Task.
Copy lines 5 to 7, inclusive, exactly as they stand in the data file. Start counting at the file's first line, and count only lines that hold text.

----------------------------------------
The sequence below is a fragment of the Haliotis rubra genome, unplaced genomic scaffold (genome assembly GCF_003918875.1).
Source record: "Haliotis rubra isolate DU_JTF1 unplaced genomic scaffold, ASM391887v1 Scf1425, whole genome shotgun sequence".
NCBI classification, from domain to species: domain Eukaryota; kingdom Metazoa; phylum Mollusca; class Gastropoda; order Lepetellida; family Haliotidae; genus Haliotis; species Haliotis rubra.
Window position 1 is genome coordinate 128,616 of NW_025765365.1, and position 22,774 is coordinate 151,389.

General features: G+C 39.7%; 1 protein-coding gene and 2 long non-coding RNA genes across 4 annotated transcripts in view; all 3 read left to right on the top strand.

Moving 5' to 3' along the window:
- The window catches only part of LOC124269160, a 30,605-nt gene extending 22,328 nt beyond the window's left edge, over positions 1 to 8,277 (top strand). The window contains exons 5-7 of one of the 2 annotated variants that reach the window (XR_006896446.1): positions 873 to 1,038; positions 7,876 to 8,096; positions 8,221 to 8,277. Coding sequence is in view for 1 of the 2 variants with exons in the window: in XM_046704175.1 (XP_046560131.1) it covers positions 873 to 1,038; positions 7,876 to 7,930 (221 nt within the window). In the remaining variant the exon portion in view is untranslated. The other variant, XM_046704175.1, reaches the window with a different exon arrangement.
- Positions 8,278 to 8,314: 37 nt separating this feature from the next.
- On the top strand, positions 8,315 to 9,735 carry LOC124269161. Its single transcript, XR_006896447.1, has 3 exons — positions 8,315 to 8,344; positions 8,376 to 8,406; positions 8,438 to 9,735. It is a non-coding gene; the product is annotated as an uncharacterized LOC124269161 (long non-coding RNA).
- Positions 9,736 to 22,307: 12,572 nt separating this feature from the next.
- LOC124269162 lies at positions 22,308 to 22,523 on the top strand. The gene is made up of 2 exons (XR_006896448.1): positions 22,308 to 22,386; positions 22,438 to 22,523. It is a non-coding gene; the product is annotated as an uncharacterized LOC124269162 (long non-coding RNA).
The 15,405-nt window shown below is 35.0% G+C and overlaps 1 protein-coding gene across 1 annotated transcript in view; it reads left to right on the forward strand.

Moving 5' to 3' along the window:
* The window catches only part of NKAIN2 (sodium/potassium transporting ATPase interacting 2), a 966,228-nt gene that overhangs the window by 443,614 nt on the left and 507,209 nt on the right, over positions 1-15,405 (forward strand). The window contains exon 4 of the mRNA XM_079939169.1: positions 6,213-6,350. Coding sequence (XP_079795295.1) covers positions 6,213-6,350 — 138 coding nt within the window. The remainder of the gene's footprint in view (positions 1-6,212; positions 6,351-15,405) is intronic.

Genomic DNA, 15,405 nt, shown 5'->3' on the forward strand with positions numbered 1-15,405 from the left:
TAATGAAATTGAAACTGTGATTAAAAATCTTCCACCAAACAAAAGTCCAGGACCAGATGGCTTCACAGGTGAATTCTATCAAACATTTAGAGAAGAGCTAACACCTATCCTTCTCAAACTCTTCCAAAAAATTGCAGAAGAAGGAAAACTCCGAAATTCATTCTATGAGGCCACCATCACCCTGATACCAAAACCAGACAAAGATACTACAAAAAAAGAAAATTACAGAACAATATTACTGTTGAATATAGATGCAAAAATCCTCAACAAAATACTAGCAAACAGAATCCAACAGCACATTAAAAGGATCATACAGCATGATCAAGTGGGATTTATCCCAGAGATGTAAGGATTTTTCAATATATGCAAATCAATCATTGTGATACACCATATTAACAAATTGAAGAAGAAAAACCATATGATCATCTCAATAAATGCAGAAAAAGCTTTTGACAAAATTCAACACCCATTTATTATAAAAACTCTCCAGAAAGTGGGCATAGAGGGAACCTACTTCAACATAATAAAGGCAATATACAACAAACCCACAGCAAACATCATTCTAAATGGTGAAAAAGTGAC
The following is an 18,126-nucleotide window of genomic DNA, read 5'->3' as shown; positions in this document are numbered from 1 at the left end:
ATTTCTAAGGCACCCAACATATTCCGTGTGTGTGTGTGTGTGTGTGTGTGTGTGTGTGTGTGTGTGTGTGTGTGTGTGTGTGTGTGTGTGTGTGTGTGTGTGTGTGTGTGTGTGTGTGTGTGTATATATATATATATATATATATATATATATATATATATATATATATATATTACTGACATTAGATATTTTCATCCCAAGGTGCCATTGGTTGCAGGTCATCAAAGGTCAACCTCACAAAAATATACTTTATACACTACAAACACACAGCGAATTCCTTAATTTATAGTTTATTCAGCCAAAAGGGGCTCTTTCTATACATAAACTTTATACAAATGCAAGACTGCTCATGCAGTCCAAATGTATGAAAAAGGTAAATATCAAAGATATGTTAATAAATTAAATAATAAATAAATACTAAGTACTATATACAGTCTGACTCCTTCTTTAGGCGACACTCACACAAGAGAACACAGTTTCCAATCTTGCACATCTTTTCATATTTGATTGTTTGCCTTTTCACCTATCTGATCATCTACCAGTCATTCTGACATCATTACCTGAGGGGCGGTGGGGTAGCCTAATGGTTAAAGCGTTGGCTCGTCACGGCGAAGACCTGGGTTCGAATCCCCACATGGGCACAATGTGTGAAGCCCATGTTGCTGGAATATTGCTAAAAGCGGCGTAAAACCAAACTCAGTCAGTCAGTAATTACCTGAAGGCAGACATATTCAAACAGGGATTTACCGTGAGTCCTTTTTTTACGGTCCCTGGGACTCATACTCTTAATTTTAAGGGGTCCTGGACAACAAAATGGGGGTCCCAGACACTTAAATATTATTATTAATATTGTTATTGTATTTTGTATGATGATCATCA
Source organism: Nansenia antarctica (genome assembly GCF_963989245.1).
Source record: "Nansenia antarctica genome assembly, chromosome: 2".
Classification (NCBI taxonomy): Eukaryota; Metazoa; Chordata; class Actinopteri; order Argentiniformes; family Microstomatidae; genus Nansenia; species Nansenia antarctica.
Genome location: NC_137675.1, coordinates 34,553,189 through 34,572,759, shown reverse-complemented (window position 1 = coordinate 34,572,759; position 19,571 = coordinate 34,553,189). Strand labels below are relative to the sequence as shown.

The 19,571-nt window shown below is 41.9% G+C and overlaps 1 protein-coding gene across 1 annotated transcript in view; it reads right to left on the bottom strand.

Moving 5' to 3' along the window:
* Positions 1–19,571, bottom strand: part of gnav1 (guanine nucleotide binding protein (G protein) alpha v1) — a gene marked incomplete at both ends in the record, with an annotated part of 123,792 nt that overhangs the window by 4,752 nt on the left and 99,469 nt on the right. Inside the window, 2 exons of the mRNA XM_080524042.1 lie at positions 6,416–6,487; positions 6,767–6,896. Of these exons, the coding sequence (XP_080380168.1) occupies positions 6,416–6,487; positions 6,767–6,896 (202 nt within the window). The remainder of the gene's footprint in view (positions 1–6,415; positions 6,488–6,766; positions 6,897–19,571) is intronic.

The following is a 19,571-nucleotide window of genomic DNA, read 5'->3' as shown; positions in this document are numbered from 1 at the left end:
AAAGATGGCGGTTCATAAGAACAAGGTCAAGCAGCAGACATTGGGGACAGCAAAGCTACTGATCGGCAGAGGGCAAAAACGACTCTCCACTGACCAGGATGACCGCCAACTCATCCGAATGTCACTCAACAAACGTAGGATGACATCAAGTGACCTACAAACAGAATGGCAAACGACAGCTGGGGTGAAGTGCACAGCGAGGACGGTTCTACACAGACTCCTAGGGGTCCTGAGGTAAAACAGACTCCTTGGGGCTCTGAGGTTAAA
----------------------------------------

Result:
General features: G+C 39.7%; 1 protein-coding gene and 2 long non-coding RNA genes across 4 annotated transcripts in view; all 3 read left to right on the top strand.

Moving 5' to 3' along the window:
- The window catches only part of LOC124269160, a 30,605-nt gene extending 22,328 nt beyond the window's left edge, over positions 1 to 8,277 (top strand). The window contains exons 5-7 of one of the 2 annotated variants that reach the window (XR_006896446.1): positions 873 to 1,038; positions 7,876 to 8,096; positions 8,221 to 8,277. Coding sequence is in view for 1 of the 2 variants with exons in the window: in XM_046704175.1 (XP_046560131.1) it covers positions 873 to 1,038; positions 7,876 to 7,930 (221 nt within the window). In the remaining variant the exon portion in view is untranslated. The other variant, XM_046704175.1, reaches the window with a different exon arrangement.